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LOCATION: Recipes >> Asian >> Chinese Steamed Bread 01

Print this Recipe    Chinese Steamed Bread 01

Man To

1 ounce fresh yeast or 1 tablespoon dried
1 tablespoon sugar
1 1/2 cups warm water
4 cups (1 LB) all-purpose flour

In a small bowl, sprinkle the yeast and sugar over 4 tablespoons
of the water and leave--five minutes for fresh yeast and 15 for
dried. Place the flour in a bowl and make a well in the center.
Pour in the yeast mixture and the remaining water. Mix everything
to a dough. Turn it on to a floured work surface and knead it
until it is smooth. Return it to the bowl, cover it and leave it
in a warm place for 1 hour or until it has doubled in size. Punch
down the dough with the back of your fist, cover it again and leave
it for a further 20 minutes.

Knead the dough again and shape it into rolls (see below). Bring
the water in the bottom of a steamer to a boil. Place the rolls
in the steamer, leaving a 1-inch gap between them. Cook them for
10 minutes, or until the are firm and cooked through. Serve them
hot. If the rolls have to be cooked in two batches, cook the first
batch and lift them out. When the second batch have been in the
steamer for 8 minutes, put the first ones back on top to heat
through. Serve them all hot.

Makes 32 single or sixteen double steamed rolls.



Single Flower Rolls

Divide the dough in half. Roll out and cut each piece into a
rectangle about 8 x 12 inches and brush it with sesame oil (sunflower
oil can also be used). Roll the pieces up along one long side to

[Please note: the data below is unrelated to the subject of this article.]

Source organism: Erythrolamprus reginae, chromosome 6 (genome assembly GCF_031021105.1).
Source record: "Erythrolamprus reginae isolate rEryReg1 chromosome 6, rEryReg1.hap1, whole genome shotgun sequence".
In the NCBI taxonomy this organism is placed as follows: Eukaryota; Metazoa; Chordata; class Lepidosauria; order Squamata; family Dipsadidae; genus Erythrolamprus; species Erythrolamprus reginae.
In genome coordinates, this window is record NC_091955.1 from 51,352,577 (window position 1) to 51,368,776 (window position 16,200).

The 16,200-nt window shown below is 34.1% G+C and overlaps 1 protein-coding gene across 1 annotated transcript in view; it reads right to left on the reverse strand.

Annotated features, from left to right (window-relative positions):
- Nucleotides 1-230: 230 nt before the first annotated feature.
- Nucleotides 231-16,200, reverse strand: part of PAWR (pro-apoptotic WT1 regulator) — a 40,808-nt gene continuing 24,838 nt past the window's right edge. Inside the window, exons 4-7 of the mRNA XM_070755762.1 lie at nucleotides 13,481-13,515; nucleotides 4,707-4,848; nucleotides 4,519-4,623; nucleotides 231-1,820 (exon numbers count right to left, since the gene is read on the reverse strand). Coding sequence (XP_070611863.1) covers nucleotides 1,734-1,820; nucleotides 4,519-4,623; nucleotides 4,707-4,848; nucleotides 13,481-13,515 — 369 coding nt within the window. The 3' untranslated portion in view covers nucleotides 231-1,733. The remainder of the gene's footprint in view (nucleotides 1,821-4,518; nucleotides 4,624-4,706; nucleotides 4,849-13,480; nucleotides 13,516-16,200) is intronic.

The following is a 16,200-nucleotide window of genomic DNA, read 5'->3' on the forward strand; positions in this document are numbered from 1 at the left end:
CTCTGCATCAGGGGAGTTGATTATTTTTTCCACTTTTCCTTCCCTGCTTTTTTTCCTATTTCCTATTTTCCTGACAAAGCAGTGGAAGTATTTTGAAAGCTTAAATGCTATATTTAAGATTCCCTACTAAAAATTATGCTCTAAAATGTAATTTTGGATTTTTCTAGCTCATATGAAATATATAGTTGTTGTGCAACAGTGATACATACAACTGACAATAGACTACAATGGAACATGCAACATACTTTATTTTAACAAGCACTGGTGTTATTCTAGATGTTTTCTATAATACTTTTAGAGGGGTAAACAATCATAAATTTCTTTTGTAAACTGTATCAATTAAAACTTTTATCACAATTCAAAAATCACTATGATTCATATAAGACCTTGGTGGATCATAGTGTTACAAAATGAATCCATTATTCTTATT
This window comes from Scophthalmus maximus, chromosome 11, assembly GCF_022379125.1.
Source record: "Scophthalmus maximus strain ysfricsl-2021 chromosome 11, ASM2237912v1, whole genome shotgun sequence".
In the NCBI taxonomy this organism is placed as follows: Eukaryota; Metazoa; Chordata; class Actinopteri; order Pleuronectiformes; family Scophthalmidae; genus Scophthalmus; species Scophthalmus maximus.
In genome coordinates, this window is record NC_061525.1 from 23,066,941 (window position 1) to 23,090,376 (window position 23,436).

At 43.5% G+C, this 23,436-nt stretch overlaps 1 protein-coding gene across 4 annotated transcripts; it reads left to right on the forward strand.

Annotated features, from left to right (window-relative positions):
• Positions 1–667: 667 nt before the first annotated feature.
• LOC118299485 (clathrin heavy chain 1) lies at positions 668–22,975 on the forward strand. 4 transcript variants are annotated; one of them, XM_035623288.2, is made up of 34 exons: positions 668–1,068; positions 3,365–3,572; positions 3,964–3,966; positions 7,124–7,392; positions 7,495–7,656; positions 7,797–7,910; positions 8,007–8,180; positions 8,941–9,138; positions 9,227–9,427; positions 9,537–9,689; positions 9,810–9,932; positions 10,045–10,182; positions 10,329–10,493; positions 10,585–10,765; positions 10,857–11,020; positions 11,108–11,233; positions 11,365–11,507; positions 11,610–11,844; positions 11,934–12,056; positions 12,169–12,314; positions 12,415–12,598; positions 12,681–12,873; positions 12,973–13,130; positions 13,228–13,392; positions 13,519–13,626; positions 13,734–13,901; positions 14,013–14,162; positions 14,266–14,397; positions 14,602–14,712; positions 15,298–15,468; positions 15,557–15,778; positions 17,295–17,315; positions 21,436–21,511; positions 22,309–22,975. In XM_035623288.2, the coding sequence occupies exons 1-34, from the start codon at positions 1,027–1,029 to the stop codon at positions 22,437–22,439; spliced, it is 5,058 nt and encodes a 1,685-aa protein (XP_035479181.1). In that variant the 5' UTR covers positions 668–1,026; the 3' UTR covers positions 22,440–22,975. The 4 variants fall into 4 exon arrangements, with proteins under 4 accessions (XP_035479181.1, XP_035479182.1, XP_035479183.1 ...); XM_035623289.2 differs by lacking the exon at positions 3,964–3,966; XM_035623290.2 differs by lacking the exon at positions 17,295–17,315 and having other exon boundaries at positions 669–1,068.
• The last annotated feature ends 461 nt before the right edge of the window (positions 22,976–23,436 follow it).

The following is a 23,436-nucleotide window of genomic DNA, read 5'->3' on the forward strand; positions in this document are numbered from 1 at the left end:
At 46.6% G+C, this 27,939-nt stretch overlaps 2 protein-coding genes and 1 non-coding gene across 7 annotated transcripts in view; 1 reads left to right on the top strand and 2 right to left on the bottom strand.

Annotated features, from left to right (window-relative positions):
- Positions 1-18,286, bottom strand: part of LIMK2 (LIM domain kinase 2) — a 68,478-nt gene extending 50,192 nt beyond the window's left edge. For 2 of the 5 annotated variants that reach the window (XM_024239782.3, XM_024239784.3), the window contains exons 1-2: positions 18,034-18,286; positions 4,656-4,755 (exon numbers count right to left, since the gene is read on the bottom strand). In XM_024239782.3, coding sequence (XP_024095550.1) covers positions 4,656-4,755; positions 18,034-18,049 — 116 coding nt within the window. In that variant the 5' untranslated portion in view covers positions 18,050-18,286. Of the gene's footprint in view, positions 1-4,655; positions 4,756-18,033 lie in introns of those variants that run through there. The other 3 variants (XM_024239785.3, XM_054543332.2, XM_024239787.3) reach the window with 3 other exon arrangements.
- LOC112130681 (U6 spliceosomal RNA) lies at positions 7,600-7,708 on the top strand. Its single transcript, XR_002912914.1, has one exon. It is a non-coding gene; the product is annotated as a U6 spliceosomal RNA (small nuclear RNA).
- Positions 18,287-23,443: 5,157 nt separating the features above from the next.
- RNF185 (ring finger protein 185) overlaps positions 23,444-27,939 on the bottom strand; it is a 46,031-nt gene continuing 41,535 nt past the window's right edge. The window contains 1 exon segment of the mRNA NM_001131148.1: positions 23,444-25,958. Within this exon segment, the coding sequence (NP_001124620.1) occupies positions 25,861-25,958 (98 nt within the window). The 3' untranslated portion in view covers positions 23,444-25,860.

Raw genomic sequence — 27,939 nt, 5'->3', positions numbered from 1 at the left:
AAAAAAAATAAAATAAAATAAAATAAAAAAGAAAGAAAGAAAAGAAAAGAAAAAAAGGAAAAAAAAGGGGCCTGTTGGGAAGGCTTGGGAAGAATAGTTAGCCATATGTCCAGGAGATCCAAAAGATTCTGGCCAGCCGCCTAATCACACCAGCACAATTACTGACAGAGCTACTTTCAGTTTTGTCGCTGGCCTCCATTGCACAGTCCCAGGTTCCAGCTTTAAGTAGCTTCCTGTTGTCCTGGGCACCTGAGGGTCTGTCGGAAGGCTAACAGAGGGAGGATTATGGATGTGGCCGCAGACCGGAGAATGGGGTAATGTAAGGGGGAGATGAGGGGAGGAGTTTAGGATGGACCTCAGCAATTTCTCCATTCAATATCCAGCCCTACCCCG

make a rolled cylinder about 1 1/2 inches in diameter. With a very
sharp knife (the Chinese would use a sharp cleaver), cut the cylinder
in pieces about 3/4 inch long. Using a chopstick or rounded skewer
parallel with the cut, press down in the center of each separate
piece. The layers will push out to the sides, making a patter of
two oval spirals joined in the center.


Double Flower Rolls


Divide the dough in half and roll and cut pieces as above. Place one
piece dough on top of another (because these are on end to end, not
cut-surface to cut-surface, they will need to be held in position).
Press the chopstick down as before, almost to the bottom of the rolls.
The shape will be like two joined spirals with two more spirals
underneath. These rolls may need an extra couple of minutes cooking
time because of their size.



This is a richer steamed bread, served with "red cooked" dishes.
These are joints of meat that are cooked in a casserole with soy sauce,
rice wine, sugar, anise and onions. They are rich and highly flavored
and go well with the plain taste of steamed bread.


Shwieh Bai Man To

1 ounce fresh yeast or 1 tablespoon dried
1/4 cup sugar
1/2 cup plus 2 tablespoons, warm water
1/2 cup plus 2 tablespoons, warm milk
4 tablespoons peanut oil
1/2 teaspoon salt
4 cups (1 LB) all-purpose flour

Place the yeast in a large bowl. Add 1 teaspoon of the sugar and
pour in the water. Leave this five minutes for fresh yeast and 15
for dried. Stir in the milk, oil and salt and gradually mix in
the flour to make a dough. Turn the dough on to a floured work
surface and knead it until it is smooth. Return it to the bowl,
cover it and leave it in a warm place for 1 hour to double in size.
Punch the dough down with the back of your fist, cover it again
and leave it for a further 20 minutes.

Knead the dough for a second time. Shape and steam, as above.

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